Unlike other Indian states, in Kerala relations and proportions between different religions are more harmonious. That does not mean that they are free of tensions, but it is a fact that in Kerala coexistence between different religions has been in place for many centuries. Still in the city of Kottai you can see on the same block a Hindu temple next to a mosque, a church and an old synagogue (already deprecated).
Hindus make up 54% of the population (a figure below 79% of the national average), Muslims 25% (compared to 14% nationally), Christians 18% (compared to 2%). Each of these great traditions has its subdivisions (e.g. Christian-Syrians, Anglicans, Catholics, Protestants, etc.). In turn, each has its temples, festivals, food or marital customs. In addition, there are minorities of Jainists, Sikhs or Jews. While their presence is witness today, they have significantly influenced the development of Malayali culture.
In Kerala (and nowhere else in India) can a Vedic ritual (more than 3,000 years old!) be directed by namputiri-brahman caste priests, who have transmitted it with meticulous accuracy – in an archaic Sanskrit already unintelligible for the majority – for more than 120 generations.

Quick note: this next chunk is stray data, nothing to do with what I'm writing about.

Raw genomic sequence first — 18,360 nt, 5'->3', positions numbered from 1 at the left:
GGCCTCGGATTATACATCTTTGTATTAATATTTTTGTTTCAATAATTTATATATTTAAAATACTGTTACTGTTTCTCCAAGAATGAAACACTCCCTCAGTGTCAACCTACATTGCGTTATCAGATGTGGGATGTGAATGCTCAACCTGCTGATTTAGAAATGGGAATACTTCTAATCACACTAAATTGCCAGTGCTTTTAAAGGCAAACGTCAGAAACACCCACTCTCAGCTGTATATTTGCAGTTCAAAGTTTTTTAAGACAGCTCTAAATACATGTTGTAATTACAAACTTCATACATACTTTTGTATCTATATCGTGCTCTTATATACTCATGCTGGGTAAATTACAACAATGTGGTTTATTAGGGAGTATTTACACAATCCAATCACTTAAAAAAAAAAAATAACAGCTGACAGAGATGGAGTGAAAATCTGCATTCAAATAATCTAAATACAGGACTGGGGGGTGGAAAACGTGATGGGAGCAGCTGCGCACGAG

At the other end of the socioritual spectrum, in the month of February you can see in certain temples of the north of the state the amazing dancers theyyam, men of very low caste who are possessed by divinity and enter spectacular trances during the festival of the temple.
Kaladi, not far from Ernakulam, is the birthplace of Shankaracharya, the most acclaimed philosopher of Hindu traditions, systematizing of Vedanta Advaita, between the 8th and 9th centuries.
The spiritual richness of the state – in tune with the rest of India – is proverbial; as shown by the massive pilgrimage to Sabarimalai, a shrine in the lush jungle of the Ghats, where millions of Hindu devotees come annually to worship Aiyappam, which is something like the national divinity of the Keralites.
The country is full of temples, ashrams, churches or Sufi shrines where religion is lived with the utmost intensity. And it doesn’t go long without running into a festival, procession or local pilgrimage.